Posted by: Jack Hope | Thursday July 19, 2012

Running Against Depression

In the last couple of days I’ve started a program to learn to run for thirty minutes continuously. The object of the program is to build a running habit of 30 minutes every day, as a way to improve physical (and in my case, mental) health.

So every day since Sunday I have been out in a local field, iPhone in hand with the built-in stop watch feature set and the music blaring, running around as recommended by this program suggested by About.com. Divided up into bursts of running for 1, 2 or 3 minutes, separated by 1 minute walking segments, the idea is to slowly strengthen myself until I can run for 30 minutes without stopping.

So far, it’s been intense but good, although it’s still early days. I get an e-mail every day telling me what today’s 30 minutes will look like.

Why running?

I’ve struggled for the last several years to find a consistent exercise routine. The closest that I’ve come to date has been my participation in dragonboating. Dragonboating is a fantastic sport in that anyone can participate regardless of their skill and fitness levels and that provides a lot of core exercise. It’s also a team sport, which is great for socializing, and it opens op a lot of possibilities to compete in a variety of locations.

But dragonboating is a seasonal sport, largely in spring and summer. There’s few opportunities to participate in it during the fall and winter.

I’ve previously joined gyms and done more traditional work outs but those are subject to a person’s ability to routinely pay the necessary fees. Unfortunately, as someone who struggles with mental illness, I haven’t always been able to manage that. Fall off the wagon one month and suddenly it becomes a lot easier to just skip the next.

Running on the other hand, can be done year round and requires little more than a good pair of shoes and iPod to entertain you. Weather obviously has an impact, but back on the Coast, it never gets cold enough to deter me from going outside.

Running in short, requires little in the way of ongoing financial support and can be done all the time. It’s a simple and  effective way to add some physical activity to my routine that’s not dependent on anything other than my own motivation.

One of the things that I’ve commented on recently was how a lot of the new habits I built over the last year continued through my last relapse into Depression, how I continued to make sure my kitchen was clean, how I continued to take care of my self in ways that I hadn’t been able to before.

My new habits proved to be very durable, despite the relapse, and may have even helped to mitigate it.

Running may be the new habit that provides a very needed physical activity habit that may further mitigate future episodes, to the point where I remain more functional during the episode. A durable running habit may be another piece in building my post-Depression future.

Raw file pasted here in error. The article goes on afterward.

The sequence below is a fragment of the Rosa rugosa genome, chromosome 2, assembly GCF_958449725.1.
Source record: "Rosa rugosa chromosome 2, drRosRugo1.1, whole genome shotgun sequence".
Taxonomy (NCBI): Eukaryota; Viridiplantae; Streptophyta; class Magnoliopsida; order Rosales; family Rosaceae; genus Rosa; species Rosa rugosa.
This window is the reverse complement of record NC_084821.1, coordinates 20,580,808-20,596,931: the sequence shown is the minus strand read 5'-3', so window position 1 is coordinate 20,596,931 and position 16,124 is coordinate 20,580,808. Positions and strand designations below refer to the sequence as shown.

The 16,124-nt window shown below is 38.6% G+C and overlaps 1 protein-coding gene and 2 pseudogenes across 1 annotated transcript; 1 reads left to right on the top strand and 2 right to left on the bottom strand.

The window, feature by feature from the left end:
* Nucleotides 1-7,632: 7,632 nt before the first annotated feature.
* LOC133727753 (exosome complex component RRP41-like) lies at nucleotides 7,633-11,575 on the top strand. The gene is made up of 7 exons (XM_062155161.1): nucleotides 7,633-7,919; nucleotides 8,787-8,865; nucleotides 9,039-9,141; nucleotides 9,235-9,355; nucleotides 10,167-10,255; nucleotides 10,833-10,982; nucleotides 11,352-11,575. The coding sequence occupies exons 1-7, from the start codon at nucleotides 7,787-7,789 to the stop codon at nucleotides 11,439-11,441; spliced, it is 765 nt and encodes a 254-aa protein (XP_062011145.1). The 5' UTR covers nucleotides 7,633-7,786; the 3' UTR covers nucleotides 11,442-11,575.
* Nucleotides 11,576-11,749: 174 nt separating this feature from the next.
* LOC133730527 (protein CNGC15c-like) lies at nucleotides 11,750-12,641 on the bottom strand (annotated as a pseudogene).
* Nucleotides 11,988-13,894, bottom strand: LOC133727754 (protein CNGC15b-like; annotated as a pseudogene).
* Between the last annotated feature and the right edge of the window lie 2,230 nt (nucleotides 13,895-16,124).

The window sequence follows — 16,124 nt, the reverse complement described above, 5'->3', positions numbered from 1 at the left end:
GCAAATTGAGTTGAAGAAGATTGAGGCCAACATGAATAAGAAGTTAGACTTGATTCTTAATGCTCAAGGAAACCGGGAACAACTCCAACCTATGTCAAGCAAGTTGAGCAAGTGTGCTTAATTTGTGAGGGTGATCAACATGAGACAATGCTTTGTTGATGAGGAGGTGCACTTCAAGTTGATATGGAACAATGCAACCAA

We’ll see. First I have to get through this three-week getting started training. Then I’ll have a much better idea as to whether or not this going to work for me.

You can check out the program I am using here.

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Responses

  1. This is great! I used to run, and I’ve had similar struggles with getting back into exercise. You’ve planted the seed in my brain to try to start running again.

    • Thanks, I’m surprised how much I am taking to it this time. I suspect (and hope) that that’s in part due to me having my symptoms managed better then they have been in the recent past!

  2. They say of you can maintain a new activity for 1 month it becomes a habit. Good luck with running, I can’t run, bad knee. Never could run or jog for long periods anyway (no cardio stamina. Lol. I do miss and want to get a bike. When I lived in Seattle I gave up my car for a bike as my main transportation and also rode for pleasure. It was great. 🙂

    • 21 days is what I’ve been told, which is the length of this program. I used to really envy people who were really consistently active, especially the people who biked to work. It used to be my dream to live close enough to work to be able to walk there but now I think I might just aim for being close enough to bike!

  3. That is really an awesome accomplishment, especially when you are in a deep depression. I began walking back in December for a diversion to my overwhelming anxiety. I didn’t have high hopes because I just didn’t feel committed to it. But I did stick with it, I walked even on the coldest and blizzard like days. I kept telling myself I had to walk instead of taking an Ativan, and I did walk. I am still walking to my disbelief. But it has helped the anxiety I wake up with in the morning. And I lost 37 pounds as well. It is amazing what we can do if we set our minds to do it. You can stick with it, remind yourself it is prescribed medication in a sense. You need it. And I believe you will be a success. Keep running.-Boo

    • Thanks so much for the support! I am also trying to treat it the same way that I treat my medication, as a necessary and important part of getting healthy and managing my symptoms.

      I’ve always been a walker, except for when I am at the absolute depths of Depression and I’m hoping that kicking up the activity level will be a long term benefit.

      • I think you found exactly what you need and can accomplish, even in depresssion when we are at our worst.

  4. 🙂 nice idea! Any idea that focuses our energy on doing somethign good for any aspect of ourselves I think helps. Prioritizing myself and doing things that are good for me…make me feel good! 🙂 Plus all that lovely free and legal adrenaline…woohoo. Enjoy! 🙂

    • Thanks, I am enjoying it. I’m excited to see if I can make it to the end of the 3 week program!


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